Bing: TARP money could be used to demolish abandoned homes - Los Angeles News | FOX 11 LA KTTV

Bing: TARP money could be used to demolish abandoned homes

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Some $100 million in federal funds could soon be flowing into the state to demolish vacant homes and Mayor Dave Bing says he hopes a large portion of that money will be funneled to fight blight in Detroit.

"I'm going to schedule another meeting going down to DC to talk to the secretary. He's been very supportive of Detroit and of this administration. So I'm hopeful that we can get some determination on when that money may actually come do as soon as I have a trip down there," Bing said.

The money was previously allocated for mortgage relief as part of the Troubled Asset Relief Program or (TARP) which launched in 2010 to help unemployed homeowners stay in their houses and help families with underwater mortgages.

Only 19 percent of the state's allotted $500 million in (TARP) aid was spent on mortgage modification. The Michigan State Housing Development Authority applied to the U.S. Department of Treasury to direct $100 million of  the unused funds for the demolition work and there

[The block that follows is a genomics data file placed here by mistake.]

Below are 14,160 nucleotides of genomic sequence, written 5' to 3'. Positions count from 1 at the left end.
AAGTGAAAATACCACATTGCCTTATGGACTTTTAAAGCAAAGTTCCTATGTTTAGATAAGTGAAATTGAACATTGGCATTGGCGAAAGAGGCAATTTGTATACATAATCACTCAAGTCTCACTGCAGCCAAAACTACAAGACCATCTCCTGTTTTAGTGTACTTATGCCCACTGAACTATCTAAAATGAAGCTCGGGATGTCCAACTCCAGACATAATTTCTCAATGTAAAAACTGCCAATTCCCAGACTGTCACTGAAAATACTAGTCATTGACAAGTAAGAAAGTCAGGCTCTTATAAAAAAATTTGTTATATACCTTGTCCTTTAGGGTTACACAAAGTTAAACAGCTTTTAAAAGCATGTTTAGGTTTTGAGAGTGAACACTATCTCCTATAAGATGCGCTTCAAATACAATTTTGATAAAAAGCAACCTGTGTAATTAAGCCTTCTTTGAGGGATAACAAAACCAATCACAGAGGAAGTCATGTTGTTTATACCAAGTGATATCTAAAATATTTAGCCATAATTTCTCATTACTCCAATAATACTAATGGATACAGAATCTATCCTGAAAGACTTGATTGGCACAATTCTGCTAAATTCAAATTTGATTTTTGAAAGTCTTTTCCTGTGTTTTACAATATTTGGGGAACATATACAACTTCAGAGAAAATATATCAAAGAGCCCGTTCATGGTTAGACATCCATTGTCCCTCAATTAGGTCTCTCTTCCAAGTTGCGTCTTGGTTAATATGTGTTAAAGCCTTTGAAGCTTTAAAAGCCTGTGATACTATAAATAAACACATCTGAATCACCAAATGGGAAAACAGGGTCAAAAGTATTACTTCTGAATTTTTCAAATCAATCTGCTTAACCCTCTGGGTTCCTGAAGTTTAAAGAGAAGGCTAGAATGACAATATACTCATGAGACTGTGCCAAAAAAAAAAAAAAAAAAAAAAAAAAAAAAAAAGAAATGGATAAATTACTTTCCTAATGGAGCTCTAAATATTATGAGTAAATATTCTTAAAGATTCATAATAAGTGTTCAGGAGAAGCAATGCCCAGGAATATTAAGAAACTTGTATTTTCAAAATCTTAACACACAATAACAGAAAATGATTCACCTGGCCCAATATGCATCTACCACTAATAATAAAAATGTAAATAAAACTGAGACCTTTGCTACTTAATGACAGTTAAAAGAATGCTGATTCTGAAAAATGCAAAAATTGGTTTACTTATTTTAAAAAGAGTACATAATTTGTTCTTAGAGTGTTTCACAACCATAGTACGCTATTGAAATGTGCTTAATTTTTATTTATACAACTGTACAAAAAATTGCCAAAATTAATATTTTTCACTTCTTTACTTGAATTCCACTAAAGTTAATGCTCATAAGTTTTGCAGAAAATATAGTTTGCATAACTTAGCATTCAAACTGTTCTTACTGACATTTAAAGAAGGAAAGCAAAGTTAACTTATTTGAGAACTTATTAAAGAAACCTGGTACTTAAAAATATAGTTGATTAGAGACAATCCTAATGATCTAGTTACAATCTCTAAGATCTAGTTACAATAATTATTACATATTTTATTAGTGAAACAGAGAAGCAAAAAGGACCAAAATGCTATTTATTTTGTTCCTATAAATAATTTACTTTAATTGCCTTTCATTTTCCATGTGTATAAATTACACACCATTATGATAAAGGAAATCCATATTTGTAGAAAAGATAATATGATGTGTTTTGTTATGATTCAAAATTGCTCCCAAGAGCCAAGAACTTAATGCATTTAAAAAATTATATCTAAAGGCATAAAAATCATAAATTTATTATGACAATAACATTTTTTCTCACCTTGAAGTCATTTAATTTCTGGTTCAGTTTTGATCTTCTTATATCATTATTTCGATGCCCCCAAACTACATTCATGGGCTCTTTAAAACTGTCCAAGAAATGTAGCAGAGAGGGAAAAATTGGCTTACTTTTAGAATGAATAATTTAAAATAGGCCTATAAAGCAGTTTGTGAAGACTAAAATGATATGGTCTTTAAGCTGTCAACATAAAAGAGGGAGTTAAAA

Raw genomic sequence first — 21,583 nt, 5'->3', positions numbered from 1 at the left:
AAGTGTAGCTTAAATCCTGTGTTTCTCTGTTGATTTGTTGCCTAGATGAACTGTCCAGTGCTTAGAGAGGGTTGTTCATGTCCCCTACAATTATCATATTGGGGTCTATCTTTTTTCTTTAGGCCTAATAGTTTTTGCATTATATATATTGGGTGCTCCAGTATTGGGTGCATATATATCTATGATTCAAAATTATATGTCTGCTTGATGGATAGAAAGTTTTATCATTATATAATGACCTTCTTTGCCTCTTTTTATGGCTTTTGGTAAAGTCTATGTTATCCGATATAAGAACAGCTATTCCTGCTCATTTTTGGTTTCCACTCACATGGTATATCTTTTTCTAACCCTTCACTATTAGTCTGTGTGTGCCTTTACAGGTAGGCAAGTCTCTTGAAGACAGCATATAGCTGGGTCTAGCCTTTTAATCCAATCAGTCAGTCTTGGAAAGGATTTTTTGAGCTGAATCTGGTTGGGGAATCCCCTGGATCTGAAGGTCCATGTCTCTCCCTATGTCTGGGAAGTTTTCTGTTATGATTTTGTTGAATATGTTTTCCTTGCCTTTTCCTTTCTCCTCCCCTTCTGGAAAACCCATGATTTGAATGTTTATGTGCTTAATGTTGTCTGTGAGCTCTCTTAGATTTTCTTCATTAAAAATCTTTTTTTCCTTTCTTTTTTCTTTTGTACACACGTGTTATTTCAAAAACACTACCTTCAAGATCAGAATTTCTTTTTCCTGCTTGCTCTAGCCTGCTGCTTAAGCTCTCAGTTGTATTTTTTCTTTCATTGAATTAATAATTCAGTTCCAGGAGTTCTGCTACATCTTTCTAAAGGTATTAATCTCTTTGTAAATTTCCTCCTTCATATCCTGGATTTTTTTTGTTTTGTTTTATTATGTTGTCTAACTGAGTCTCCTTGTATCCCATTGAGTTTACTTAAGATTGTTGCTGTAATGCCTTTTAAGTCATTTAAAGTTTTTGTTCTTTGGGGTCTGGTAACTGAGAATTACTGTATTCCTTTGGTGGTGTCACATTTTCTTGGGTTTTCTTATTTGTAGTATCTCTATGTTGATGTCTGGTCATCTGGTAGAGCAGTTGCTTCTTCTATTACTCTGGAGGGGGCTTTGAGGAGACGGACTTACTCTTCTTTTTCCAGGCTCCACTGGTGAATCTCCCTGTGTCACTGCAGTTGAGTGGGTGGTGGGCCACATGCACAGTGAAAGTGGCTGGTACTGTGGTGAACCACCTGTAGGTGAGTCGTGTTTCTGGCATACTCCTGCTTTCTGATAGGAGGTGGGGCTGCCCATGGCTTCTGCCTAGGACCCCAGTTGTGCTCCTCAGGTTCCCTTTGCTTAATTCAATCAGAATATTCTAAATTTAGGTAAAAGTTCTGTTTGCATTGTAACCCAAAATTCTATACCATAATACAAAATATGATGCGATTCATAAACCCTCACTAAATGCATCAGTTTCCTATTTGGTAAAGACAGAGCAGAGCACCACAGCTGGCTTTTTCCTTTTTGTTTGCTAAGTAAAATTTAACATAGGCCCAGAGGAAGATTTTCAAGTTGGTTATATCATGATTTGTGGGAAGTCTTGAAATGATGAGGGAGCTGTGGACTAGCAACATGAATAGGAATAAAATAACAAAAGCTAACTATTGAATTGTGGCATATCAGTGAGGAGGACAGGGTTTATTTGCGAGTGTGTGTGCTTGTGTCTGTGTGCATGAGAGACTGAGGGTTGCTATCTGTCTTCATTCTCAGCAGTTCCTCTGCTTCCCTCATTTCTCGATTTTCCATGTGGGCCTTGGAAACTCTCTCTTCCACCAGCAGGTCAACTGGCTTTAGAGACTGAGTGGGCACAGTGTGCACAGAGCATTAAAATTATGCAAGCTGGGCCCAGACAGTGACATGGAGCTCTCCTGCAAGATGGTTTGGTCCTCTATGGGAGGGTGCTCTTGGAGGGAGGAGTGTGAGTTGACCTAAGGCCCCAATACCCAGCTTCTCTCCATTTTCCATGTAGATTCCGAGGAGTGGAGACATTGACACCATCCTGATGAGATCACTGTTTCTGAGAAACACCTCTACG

are now plans to knock down vacant homes in Pontiac, Flint, Grand Rapids, Saginaw and Detroit.

"I suggested that we were going to try to tear down about 10,000 through this term. We're at about 7,200, I've got a plan in place through the end of August that will get us to about 9,000. Additional money will help us exceed 10,000 and then we can be very strategic and focus on areas that are in most disrepair" Bing said.

The U.S. Census Bureau estimated in 2010 there are 40,597 vacant residential units in Detroit and the federal funding is welcomed news to Motor City Blight Busters founder John George. "We've been working with the Blight Authority over the last 6 months to hammer out a plan that makes sense to make sure that the dollars are managed properly. Communication is truly king, between the mayor's office, the governor's office, the blight authority, blight busters and others including community groups that are going to feel the effects of these dollars," George said.
According to published reports, wrecking crews could start as soon as this summer working on houses deemed a public nuisance in some of the state's most blight-stricken cities.

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